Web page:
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I was wondering if we could possibly obtain omniscience? I am speaking in terms of every possible factor known & having every answer to every possible thought; includes everything that cannot be thought as well. That being said, is it even possible to say measure how much that would be? How many bits per se?

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  • $\begingroup$ Related: physics.stackexchange.com/questions/4118/… $\endgroup$ – Mr.Burns Jun 6 '16 at 9:06
  • $\begingroup$ Also related: physics.stackexchange.com/questions/35920/… $\endgroup$ – Mr.Burns Jun 6 '16 at 9:07
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    $\begingroup$ Hello, and welcome to the site! Unfortunately, your question is primarily opinion based. What this means is that what you're doing is asking for opinions on whether something will be possible at some point in the future, to which no good answer can be given. One person may have one answer, another may have another, which is entirely different, and both may be correct in their own ways, however we have no metric to measure which answer is superior. This is out of scope, as the site aims to have clearly defined answer to well framed questions. $\endgroup$ – AndreiROM Jun 6 '16 at 13:12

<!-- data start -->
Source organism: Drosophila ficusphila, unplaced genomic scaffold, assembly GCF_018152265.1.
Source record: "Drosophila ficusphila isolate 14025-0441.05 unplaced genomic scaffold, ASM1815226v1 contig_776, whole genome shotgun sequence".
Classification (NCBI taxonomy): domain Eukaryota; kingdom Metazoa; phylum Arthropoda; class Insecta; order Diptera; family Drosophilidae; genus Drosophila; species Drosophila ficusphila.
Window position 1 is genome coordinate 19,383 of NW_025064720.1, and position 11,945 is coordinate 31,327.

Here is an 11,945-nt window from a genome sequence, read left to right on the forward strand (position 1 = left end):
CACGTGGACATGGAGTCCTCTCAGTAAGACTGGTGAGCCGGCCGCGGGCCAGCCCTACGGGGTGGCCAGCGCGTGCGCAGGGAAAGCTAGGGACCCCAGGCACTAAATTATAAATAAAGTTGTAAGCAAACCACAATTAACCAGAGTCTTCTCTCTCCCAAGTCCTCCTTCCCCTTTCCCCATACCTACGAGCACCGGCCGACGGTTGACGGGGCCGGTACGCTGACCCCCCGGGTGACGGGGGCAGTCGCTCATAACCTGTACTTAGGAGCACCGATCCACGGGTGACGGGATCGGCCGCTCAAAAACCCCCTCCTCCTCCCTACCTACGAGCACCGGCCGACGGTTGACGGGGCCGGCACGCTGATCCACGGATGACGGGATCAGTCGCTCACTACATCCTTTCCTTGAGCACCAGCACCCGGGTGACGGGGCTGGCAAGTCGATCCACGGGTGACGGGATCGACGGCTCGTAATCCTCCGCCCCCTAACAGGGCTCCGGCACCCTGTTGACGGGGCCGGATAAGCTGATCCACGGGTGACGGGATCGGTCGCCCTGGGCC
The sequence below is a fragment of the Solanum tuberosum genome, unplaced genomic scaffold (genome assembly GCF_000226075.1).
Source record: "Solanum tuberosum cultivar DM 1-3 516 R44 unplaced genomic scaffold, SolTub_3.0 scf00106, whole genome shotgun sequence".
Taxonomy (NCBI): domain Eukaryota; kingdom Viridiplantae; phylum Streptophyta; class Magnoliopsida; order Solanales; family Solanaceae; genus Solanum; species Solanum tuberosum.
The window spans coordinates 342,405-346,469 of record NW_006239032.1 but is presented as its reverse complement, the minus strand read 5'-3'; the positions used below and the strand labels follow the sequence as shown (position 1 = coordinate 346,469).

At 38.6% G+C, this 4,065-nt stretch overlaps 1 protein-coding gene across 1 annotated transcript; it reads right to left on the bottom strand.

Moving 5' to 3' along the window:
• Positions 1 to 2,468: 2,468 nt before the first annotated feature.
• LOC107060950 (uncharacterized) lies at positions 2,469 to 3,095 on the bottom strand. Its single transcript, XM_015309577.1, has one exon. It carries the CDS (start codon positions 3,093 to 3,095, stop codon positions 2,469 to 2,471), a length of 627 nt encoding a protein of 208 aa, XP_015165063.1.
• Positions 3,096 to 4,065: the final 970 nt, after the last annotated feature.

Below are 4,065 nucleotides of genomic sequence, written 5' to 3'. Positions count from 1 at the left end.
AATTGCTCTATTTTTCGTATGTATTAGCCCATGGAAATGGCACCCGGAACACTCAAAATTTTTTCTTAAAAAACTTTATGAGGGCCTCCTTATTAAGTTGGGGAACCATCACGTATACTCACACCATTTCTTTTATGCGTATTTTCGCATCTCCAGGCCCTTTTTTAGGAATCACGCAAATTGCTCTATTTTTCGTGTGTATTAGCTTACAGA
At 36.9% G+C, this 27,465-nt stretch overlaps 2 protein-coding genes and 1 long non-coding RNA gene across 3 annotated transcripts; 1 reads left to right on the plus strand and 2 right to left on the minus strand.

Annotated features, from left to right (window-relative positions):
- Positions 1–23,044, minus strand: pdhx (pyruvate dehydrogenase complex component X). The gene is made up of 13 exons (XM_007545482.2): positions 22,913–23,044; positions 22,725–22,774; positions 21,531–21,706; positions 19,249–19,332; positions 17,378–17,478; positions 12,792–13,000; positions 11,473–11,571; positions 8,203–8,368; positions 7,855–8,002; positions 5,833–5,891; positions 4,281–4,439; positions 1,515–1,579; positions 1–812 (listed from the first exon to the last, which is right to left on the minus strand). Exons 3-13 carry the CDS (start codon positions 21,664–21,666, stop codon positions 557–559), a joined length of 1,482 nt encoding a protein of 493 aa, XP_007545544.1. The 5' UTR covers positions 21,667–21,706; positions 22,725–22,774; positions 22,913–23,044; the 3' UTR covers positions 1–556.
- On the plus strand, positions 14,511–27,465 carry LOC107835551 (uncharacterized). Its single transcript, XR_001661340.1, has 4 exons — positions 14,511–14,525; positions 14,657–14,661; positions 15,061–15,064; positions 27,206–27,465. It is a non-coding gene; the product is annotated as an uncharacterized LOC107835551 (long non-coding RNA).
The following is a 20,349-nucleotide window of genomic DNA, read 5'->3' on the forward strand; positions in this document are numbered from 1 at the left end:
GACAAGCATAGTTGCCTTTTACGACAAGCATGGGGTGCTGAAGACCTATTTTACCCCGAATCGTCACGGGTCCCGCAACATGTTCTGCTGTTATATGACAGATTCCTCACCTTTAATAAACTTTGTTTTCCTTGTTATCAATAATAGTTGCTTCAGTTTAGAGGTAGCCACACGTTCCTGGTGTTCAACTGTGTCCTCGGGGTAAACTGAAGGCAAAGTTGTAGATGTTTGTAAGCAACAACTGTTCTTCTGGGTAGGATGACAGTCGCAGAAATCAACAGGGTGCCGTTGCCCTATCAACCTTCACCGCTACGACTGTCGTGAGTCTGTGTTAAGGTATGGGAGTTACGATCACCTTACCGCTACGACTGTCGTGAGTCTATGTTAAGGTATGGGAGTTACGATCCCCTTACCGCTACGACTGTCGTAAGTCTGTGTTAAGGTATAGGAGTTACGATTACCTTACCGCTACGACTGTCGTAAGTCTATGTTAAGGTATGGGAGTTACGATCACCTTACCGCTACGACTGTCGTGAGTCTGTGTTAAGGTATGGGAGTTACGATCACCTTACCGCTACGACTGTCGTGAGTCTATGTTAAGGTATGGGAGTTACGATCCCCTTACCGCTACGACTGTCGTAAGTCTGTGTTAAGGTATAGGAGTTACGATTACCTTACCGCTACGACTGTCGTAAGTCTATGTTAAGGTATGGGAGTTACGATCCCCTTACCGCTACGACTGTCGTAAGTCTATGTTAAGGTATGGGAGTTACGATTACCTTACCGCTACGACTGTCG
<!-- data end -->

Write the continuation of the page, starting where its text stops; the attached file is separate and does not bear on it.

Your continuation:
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    $\begingroup$ Read more about WB Risk Factors and find out how to better frame your question :-) $\endgroup$ – AndreiROM Jun 6 '16 at 13:12
  • $\begingroup$ If you make the argument that the world is a purely physical place (no souls, no magic, no gods etc) then you could make an argument that given the time and science it is possible that we could predict anything...if everything is the result of physical/chemical reactions (read human thought) its hypothetically possible. Not sure how the question is opinion based. $\endgroup$ – James Jun 6 '16 at 14:11
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Emphatically No

As the links provided by Mr.Burns show:
Amount of information in the Universe: 10123 bits
Amount of information that can be known by man: 1090 bits

https://physics.stackexchange.com/questions/35920/maximum-possible-information-in-the-universe
https://physics.stackexchange.com/questions/4118/how-many-bytes-can-the-observable-universe-store

Those refer only to the information currently in the Universe, The Universe as a photograph if you will. To be omniscient you'd need to know not just the snapshot, but everything that ever was and ever will be. I'm far from qualified to work out how much information that is.